Tire rotation is important for safety, extending the life of your tires, and maintaining the manufacturer’s warranty.
Is It OK To Rotate Tires Side to SideMost of the time it is acceptable to rotate your tires side to side, but it is not ideal.
The benefits of this rotation pattern are minimal and will only help with tire wear inconsistencies between sides. Tire rotation patterns that involve front to rear changes are much more beneficial.
The only time you shouldn’t rotate your tires this way is if you have directional tires installed on your car or truck. Directional tires require that the tire spin in a certain direction. Switching sides will reverse the direction of spin.
The primary reason tires are rotated from side to side is because the car or truck has staggered tires which prevent rotating front to back.
By rotating tires from one position on your vehicle to another, you will hopefully more evenly distribute the tire wear. A tire in a specific position on a car or truck will tend to wear in a unique way. If moved to a different position, the wear will be different.
Let’s cover the pros, cons, and details of the side to side rotation pattern and when it should or should not be used.
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Does Rotating Tires Side To Side Help?
Some tire rotation is better than no tire rotation at all. When rotating tires from one side of your vehicle to the other at the same end, you don’t change the wear pattern very much.
Your left front tire and right front tire will wear very similarly. Switching these tires will even out inconsistencies in wear between the two sides but they will still wear very similarly.
For instance, rear wheel drive sports cars, which are a common type of vehicle to have a staggered wheel set that can only be rotated side to side.
These sports cars tend to have rear tires that wear more on their inner edges and very little on the outside. Rotating the rear tires from one side to the other will not change how much they wear on the outer edge versus inner edge.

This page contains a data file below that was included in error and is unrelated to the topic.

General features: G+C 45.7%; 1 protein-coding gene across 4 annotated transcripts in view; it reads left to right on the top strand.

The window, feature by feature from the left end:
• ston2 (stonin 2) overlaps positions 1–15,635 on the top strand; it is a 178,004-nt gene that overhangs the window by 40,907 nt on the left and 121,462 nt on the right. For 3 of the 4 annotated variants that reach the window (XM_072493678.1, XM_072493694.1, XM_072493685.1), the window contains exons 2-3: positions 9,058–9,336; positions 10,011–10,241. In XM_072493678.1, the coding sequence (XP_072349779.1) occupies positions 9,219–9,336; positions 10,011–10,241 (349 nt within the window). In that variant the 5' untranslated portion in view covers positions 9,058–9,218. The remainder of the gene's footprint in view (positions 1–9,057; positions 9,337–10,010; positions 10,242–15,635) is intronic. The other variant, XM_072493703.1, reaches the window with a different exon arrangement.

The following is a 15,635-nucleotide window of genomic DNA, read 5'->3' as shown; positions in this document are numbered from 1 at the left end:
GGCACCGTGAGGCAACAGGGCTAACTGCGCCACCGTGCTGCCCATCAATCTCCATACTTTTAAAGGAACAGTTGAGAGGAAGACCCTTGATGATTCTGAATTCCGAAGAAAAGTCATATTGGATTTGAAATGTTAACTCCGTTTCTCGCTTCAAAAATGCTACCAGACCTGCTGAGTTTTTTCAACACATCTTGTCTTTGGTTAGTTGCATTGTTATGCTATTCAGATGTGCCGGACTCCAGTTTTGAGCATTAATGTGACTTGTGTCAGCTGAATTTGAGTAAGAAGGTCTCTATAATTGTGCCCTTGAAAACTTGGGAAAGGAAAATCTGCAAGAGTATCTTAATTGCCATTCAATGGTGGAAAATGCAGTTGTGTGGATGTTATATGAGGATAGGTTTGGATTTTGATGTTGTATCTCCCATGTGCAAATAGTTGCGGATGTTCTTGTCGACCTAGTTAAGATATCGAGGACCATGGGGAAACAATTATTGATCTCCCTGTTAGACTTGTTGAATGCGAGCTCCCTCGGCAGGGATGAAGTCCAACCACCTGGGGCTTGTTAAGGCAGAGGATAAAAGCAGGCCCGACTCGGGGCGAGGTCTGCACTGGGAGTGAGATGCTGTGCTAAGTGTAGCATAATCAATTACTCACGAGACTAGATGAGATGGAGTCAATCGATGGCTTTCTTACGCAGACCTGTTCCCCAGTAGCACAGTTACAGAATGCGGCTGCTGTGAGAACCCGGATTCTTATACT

Moving one tire from one side to the other will do little to move wear to the more unused side of the tire. You’re better off flipping the tire on the rim if you have the option. This will be extremely effective on a staggered tire vehicle.
Effects Of Rotating Tires Side To Side
- Helps even wear pattern inconsistencies between sides of the vehicle
- Isn’t much better than not rotating your tires at all
- Doesn’t shift the contact patch to less worn tread
- Directional tires can’t be rotated from one side to the other
When Is It OK To Rotate Tires Side To Side?
The following are some common situations that car owners can become confused about whether it is safe to rotate a tire from one side to another.
Let’s sort them each out.
Can You Rotate Directional Tires Side To Side?
Directional tires can not be rotated side to side. When a directional tire is mounted on the rim and put on one side or the other of your car or truck, it must stay on that side of the vehicle.
Directional tires are designed to work by spinning in only one direction. Moving them to the other side of your car will reverse the direction of spin.
The only way to safely move a directional tire from one side to the other would be to remove the tire from the rim, flip it around, and remount it.
Directional tires have an arrow that shows the intended direction of spin embossed on the sidewall. Always be sure that the directional arrow is pointing toward the front of your vehicle.
Directional Tire Example
Can You Rotate Front Tires Side To Side?
Front wheel drive vehicles will benefit more from rotating tires from one side to the other than not rotating them. But as with any sideways rotation pattern, there is little benefit.
There are times you can not rotate your tires from one side to the other. Directional tires must rotate in a specific direction. This means that the side that directional tires are mounted on is the side of the vehicle they must remain on.
Can You Rotate Asymmetrical Radial Tires Side To Side?
Asymmetrical radial tires can be rotated following any rotation patterns that normal tires can be rotated, including from one side to the other.